The Joshua Roll, Vatican Library. An illuminated scroll, probably of the 10th century, created in the Byzantine empire.
Scroll of the Book of Esther, Seville, Spain.
Ingredients used in making ink for Hebrew scrolls today.

A scroll (from the Old French escroe or escroue), also known as a roll, is a roll of papyrus, parchment, or paper containing writing.[1]


A scroll is usually divided up into pages, which are sometimes separate sheets of papyrus or parchment glued together at the edges, or may be marked divisions of a continuous roll of writing material. The scroll is usually unrolled so that one page is exposed at a time, for writing or reading, with the remaining pages rolled up to the left and right of the visible page. It is unrolled from side to side, and the text is written in lines from the top to the bottom of the page. Depending on the language, the letters may be written left to right, right to left, or alternating in direction (boustrophedon).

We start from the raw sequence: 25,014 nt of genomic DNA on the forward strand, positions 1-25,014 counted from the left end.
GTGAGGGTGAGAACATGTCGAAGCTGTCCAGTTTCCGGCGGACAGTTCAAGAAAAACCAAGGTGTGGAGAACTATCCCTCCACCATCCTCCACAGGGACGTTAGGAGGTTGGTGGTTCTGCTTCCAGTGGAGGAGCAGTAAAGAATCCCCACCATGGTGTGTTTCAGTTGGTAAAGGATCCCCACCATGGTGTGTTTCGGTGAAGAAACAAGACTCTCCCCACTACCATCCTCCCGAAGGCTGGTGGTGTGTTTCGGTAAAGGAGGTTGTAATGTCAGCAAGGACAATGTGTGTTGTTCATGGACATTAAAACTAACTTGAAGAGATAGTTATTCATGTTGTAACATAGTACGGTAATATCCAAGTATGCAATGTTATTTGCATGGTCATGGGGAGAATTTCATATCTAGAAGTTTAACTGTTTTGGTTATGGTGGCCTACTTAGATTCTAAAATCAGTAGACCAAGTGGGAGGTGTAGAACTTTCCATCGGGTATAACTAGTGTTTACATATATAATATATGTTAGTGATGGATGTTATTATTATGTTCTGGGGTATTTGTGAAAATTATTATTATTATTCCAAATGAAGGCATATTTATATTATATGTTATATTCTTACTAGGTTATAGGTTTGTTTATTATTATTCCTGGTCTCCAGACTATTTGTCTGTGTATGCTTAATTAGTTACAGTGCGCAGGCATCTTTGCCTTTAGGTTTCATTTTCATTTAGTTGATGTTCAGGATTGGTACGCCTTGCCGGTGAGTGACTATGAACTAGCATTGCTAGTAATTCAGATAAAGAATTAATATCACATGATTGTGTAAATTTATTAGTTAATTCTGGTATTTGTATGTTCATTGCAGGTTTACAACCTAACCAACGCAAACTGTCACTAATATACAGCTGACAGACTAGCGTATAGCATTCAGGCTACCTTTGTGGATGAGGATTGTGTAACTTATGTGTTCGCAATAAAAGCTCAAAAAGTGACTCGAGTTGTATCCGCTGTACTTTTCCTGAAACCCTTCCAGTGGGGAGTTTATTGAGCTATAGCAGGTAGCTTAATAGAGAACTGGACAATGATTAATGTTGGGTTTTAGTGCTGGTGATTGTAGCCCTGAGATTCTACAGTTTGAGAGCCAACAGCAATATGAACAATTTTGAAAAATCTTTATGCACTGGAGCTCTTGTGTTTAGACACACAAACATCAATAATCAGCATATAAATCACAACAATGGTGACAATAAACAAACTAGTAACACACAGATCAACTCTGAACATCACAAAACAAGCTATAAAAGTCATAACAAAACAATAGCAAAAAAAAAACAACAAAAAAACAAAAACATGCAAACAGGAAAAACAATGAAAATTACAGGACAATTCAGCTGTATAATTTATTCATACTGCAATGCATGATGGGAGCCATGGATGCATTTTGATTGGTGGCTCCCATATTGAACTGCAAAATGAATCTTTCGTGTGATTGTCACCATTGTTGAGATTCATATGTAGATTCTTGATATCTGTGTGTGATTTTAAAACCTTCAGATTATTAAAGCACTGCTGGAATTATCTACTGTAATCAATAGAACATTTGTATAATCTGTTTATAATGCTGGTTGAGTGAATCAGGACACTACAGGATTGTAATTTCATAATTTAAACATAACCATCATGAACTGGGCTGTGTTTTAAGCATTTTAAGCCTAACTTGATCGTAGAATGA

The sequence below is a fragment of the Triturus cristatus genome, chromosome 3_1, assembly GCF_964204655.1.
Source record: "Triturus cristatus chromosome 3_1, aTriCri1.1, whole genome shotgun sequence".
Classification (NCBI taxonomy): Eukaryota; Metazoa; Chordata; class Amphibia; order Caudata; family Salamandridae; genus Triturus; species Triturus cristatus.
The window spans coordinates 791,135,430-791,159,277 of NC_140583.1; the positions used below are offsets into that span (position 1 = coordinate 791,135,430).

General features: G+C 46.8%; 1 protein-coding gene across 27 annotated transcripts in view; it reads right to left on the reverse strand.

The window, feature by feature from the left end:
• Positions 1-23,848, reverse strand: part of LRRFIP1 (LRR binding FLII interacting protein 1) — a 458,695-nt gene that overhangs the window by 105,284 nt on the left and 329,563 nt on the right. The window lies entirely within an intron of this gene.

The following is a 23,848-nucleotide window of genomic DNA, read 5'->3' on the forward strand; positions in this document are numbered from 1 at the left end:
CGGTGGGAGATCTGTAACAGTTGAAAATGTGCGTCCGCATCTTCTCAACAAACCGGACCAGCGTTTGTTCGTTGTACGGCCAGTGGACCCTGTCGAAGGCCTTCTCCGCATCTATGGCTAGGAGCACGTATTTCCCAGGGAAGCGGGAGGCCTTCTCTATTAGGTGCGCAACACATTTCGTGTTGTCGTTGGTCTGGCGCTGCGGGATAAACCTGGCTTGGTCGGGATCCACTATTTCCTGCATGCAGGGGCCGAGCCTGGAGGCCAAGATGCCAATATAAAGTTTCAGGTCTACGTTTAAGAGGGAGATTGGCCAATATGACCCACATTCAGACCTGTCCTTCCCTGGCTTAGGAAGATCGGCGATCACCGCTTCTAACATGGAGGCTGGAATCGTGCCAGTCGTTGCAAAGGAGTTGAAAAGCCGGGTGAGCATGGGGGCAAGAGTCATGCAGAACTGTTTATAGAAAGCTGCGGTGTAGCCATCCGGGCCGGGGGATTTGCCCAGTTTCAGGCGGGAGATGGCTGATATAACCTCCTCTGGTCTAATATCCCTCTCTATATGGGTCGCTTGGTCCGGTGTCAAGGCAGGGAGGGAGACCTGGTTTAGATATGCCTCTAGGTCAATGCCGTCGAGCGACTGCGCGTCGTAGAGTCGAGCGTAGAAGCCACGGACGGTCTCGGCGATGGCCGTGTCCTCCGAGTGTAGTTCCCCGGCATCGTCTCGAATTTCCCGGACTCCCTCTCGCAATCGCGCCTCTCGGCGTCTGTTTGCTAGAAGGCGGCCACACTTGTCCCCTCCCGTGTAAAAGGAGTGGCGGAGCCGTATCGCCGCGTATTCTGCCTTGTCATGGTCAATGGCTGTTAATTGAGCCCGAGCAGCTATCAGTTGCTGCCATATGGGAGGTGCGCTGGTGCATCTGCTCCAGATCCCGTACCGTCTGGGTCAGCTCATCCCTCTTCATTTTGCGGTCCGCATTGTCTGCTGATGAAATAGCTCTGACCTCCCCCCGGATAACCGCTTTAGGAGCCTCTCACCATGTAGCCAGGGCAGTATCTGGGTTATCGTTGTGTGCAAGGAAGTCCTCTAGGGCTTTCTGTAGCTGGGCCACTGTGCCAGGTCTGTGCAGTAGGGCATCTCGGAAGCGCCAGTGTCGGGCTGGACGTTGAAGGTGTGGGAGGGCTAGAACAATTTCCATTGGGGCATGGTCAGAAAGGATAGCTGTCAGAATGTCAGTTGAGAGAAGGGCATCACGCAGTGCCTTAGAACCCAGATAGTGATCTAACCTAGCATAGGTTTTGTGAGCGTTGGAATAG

Some scrolls are simply rolled up pages; others may have wooden rollers on each end: Torah scrolls have rather elaborate rollers befitting their ceremonial function.

Other Languages
العربية: طومار
беларуская: Скрутак
čeština: Svitek
Deutsch: Schriftrolle
eesti: Rullraamat
Esperanto: Volvolibro
فارسی: طومار
français: Volumen
Frysk: Boekrôle
한국어: 두루마리
íslenska: Rolla
עברית: מגילה
Nederlands: Boekrol
日本語: 巻物
norsk: Skriftrull
polski: Zwój
português: Rolo (manuscrito)
русский: Свиток
slovenčina: Zvitok (pergamen)
srpskohrvatski / српскохрватски: Svitak
svenska: Bokrulle
українська: Сувій
اردو: طومار
ייִדיש: מגילה
中文: 卷軸